The leaves seemed brown and the sky seemed grey for Glenn Snyders as he missed out on an individual medal in Glasgow, but the breaststroke specialist still believes California is the place to be in order to fulfil his Olympic dreams.
Snyders relocated to America last year to boost his prospects of a medal at Rio 2016 and, with a lack of top-level breaststroke specialists in New Zealand, the move has allowed the 27-year-old to compete regularly against the world's best.
But while his new programme did not bear fruit at these Commonwealth Games - he finished fifth in the men's 50m competition - Snyders believes he will reap the rewards over the next two years.
"The move was something that I needed and it's something that I'm glad I did," he said. "It's taken a year and a half to get settled because it's a different programme, different lifestyle and different everything.
"But now I'm finally settled and I can spend the next two years focusing on what I actually went there to do. I think it will come good and, having not really spent a solid period of time there yet, I will be there for a good six-month period in September." With a new crop of talented breaststrokers emerging in the world of swimming, Snyders is almost considered to be a veteran of his craft.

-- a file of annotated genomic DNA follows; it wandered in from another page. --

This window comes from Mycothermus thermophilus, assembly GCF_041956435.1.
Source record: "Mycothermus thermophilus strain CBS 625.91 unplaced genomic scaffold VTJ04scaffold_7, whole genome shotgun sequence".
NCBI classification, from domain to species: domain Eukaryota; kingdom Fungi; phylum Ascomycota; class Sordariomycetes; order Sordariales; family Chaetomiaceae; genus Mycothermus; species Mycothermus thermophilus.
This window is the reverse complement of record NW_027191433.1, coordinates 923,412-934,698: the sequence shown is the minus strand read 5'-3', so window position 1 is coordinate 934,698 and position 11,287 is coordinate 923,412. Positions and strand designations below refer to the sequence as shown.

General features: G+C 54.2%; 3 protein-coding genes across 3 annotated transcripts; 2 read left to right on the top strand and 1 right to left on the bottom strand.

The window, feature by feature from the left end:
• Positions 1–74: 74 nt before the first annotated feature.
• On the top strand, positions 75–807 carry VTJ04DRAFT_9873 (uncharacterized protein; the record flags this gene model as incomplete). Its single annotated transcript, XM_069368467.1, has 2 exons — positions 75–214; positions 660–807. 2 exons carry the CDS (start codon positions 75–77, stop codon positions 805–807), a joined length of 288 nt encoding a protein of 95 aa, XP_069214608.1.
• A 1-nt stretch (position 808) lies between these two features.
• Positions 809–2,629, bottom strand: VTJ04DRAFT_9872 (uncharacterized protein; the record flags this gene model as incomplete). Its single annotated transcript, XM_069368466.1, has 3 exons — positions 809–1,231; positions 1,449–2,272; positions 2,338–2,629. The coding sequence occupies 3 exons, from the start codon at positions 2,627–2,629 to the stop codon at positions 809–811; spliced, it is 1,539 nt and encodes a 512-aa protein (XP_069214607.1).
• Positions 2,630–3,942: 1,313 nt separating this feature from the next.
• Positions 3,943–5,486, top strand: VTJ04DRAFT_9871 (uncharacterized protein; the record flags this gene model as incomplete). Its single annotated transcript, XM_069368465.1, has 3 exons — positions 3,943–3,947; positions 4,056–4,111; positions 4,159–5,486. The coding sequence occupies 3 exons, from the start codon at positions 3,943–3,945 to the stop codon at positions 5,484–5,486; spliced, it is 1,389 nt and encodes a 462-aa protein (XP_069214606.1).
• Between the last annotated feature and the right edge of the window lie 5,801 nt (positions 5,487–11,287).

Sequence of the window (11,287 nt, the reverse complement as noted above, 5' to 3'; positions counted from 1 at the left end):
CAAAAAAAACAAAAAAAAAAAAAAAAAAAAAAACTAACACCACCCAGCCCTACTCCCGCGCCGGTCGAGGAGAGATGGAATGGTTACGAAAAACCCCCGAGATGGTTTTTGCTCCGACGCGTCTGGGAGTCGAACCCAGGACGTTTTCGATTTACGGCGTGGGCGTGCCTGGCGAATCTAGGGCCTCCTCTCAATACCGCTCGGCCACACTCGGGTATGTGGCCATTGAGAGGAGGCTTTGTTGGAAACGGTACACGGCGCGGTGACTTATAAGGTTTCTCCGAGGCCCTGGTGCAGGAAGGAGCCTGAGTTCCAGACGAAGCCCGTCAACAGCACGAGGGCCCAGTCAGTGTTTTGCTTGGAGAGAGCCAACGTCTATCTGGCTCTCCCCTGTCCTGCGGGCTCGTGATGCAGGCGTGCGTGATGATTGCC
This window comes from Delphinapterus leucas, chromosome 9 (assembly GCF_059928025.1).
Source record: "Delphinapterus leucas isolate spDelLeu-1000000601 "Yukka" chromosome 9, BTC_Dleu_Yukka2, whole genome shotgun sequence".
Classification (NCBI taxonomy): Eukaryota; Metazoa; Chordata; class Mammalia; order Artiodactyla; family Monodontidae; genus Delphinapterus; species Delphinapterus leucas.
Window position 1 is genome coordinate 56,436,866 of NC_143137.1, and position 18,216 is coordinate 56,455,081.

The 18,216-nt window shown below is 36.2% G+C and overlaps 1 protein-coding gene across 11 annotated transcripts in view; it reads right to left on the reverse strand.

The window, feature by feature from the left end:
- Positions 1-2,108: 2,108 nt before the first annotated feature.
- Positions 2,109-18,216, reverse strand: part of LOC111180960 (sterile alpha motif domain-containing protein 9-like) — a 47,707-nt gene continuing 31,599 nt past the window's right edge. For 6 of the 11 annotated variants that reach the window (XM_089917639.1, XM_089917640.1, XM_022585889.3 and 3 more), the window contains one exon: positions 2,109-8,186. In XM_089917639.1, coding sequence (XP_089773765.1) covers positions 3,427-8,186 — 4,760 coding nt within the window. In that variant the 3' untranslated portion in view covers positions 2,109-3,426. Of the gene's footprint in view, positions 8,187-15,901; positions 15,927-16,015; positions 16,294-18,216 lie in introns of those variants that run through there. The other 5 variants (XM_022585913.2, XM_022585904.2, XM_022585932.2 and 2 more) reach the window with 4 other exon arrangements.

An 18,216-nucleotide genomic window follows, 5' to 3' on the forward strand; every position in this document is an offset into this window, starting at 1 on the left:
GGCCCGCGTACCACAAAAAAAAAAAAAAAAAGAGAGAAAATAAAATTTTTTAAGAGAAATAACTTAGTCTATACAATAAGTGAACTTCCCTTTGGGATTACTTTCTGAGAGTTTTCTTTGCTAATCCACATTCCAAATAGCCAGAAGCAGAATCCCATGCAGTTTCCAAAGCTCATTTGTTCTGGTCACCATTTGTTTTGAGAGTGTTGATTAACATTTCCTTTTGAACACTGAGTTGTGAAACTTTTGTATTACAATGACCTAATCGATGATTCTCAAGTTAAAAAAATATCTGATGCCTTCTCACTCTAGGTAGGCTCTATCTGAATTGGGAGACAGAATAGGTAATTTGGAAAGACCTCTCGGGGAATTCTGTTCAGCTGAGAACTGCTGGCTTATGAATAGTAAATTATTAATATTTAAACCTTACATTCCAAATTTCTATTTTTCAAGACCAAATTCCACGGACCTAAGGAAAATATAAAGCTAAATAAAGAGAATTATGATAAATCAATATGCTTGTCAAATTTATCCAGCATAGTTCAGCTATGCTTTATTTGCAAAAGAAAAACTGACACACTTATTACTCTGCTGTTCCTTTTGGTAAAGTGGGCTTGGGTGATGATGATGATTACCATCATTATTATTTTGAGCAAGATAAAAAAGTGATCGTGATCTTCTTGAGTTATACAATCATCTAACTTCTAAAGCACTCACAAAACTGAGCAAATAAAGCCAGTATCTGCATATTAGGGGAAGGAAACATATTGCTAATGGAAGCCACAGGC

His domination of every distance at national level meant he was not being pushed to his limits, prompting the move away from the Millennium Institute.
"For me, America is much better in terms of competition," he said. "There are breaststrokers to train with, which I don't have in New Zealand. It drives me towards Rio. In New Zealand I win trials by a fair amount; there's not really much competition.
"My coach is great. He's a top breaststroke coach and I learn new things every day. We're still trying to figure each other out, but I think things will keep improving.
"Facilities are better but, at the end of the day, a pool is a pool. It depends what you do in it and who you're doing it with."
Snyders is not the only Kiwi to have made the move Stateside. Lauren Boyle received a scholarship for the University of California, but eventually returned home to New Zealand.
And while Snyders failed to get his podium finish in Glasgow, Boyle won silver in the women's 800m freestyle at Tollcross in front of the Duke and Duchess of Cambridge.
"I'm so happy to have an individual medal at the Commonwealth Games," said Boyle. "I feel proud that I could do it for New Zealand."
Boyle will have one last shot at gold this morning [NZT] when she tackles the women's 400m freestyle. Swimming medals have been few and far between, but the sky won't seem so grey if Boyle can add one final flourish in Glasgow.